How to transplant sago palms

Written by marlene affeld | 13/05/2017
How to transplant sago palms
Sago palms prefer a warm, sunny location protected from frost. (Medioimages/Photodisc/Photodisc/Getty Images)

Native to Japan, Sago palms -- Cycas revoluta -- are one of the longest-living and the slowest-growing of all the palm tree species. Often called "living fossils," sago palms only grow 1 inch in height and diameter each year. Well-adapted to pot or container planting, sago palms are used as hardy houseplants and accents in the landscape. Often referred to as "parlour palms," the hardy sago palm can be purchased from tropical nurseries or online plant vendors.

Locate a container or spot in the landscape that anticipates the sago palm's growth. Sago palms do not like to be transplanted and will live for hundreds of years in a relatively small space. Sago palms prefer to be root bound; they do best in containers only 1 to 2 inches larger than their root mass.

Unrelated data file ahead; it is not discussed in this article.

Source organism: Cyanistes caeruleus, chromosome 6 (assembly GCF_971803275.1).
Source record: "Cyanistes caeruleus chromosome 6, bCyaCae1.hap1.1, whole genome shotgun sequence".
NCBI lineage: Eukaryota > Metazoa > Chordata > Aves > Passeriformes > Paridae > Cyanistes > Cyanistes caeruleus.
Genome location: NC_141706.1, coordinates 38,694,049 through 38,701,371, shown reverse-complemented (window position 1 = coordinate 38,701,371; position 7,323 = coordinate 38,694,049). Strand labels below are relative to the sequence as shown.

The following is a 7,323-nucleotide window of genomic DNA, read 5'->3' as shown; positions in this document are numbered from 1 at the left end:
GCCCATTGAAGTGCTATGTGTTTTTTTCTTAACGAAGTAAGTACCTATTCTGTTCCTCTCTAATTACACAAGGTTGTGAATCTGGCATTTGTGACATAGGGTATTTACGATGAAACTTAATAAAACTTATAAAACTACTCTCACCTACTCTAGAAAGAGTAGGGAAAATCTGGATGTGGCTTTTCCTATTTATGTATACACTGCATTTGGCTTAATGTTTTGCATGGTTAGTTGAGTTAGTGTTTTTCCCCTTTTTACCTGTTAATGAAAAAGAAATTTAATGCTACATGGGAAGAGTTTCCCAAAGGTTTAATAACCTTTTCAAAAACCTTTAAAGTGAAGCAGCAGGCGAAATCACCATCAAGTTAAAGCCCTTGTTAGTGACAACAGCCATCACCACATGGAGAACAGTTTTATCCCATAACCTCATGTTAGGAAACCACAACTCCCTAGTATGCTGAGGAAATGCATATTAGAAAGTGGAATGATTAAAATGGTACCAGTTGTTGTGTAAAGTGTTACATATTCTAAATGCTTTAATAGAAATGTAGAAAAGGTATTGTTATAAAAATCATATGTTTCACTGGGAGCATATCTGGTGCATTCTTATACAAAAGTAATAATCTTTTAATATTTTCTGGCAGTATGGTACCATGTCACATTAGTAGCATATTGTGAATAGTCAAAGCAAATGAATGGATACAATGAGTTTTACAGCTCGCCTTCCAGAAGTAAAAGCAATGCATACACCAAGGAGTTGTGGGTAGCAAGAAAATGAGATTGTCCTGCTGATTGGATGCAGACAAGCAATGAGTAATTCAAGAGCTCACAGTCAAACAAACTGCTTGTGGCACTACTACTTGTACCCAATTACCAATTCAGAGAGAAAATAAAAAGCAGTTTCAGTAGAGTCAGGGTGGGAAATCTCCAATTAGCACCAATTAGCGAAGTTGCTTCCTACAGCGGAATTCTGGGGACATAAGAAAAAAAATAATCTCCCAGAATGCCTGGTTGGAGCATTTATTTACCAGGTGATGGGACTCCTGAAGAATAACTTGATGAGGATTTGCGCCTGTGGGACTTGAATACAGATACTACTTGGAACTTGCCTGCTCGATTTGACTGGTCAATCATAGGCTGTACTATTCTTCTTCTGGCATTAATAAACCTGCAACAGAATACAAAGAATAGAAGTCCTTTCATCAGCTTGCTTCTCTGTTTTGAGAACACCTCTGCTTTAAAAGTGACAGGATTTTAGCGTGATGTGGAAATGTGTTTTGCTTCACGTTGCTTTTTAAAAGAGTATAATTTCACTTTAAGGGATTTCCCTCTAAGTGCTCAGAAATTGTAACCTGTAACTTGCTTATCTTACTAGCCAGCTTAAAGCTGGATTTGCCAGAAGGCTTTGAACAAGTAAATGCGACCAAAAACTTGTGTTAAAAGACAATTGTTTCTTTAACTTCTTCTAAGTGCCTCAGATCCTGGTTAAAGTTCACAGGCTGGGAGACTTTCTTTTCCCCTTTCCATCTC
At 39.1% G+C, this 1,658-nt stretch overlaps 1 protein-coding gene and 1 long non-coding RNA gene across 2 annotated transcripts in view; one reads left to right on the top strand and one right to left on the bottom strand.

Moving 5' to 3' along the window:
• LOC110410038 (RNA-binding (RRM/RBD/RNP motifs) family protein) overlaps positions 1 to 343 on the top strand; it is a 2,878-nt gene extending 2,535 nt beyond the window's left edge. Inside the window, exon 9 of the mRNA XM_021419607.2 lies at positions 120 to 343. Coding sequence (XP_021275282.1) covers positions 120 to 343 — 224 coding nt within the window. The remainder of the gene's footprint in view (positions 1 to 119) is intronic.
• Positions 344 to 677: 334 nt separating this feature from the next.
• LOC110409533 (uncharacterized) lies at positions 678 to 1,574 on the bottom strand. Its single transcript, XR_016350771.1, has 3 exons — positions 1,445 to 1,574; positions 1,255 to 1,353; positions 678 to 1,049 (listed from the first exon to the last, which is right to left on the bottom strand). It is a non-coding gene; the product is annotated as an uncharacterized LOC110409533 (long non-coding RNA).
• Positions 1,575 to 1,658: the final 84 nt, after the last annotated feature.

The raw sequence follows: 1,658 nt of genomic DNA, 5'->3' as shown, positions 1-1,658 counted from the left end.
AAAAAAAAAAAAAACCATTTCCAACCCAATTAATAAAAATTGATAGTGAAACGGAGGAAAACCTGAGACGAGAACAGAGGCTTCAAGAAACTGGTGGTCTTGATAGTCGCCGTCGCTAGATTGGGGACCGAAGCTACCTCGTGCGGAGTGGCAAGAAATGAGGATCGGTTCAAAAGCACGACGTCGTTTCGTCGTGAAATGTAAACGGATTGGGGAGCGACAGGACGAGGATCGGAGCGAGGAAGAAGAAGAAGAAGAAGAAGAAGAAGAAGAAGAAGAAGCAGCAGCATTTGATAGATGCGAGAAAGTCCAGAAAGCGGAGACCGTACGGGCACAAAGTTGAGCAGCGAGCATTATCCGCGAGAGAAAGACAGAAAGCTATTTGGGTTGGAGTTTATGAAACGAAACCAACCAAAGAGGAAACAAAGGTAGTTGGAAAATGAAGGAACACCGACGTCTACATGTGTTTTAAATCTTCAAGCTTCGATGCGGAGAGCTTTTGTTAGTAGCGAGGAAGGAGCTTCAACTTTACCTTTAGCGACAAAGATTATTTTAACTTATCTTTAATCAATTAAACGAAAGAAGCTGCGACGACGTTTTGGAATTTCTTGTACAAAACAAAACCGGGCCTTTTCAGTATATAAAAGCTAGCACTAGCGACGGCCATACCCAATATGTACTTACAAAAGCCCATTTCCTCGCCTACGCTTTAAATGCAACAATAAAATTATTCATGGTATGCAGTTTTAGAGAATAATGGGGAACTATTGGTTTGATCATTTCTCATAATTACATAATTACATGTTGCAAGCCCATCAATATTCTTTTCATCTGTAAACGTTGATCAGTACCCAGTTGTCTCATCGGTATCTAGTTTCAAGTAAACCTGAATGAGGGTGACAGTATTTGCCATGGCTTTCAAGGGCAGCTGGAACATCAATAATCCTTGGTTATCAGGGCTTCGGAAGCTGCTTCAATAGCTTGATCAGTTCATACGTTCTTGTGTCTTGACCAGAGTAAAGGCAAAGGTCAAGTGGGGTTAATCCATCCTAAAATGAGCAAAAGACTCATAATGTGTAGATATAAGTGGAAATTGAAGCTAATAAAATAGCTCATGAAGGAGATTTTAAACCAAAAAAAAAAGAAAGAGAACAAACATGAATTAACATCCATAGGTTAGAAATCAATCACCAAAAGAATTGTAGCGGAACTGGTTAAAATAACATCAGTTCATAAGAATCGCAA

Remove the plant from its old container or planting site. Don't disturb or damage the root mass.

Replant sago palms slightly above the soil line. The soil line is the point where the palm tree's trunk was level with the soil in its old pot. Create a mound of soil 1 to 2 inches high at the base of the trunk so that water drains away from it. Sago palms do not do well in any type of depression that can trap moisture. If additional soil is required to fill the container, use a mixture with a 1-to-1 ratio of sand and potting soil. Do not overwater. Leaves will turn yellow from excess watering.

Remove old and yellowed leaves from the base of the plant by cutting them with a sharp knife or pruning shears. Cut the leaf 1/4 inch from the trunk.


Do not over fertilise sago palms. They will quickly turn yellow or die from excess fertiliser.

Tips and warnings

  • Do not over fertilise sago palms. They will quickly turn yellow or die from excess fertiliser.

Things you need

  • Container (optional)
  • Sand
  • Potting soil
  • Sharp knife or pruning shears

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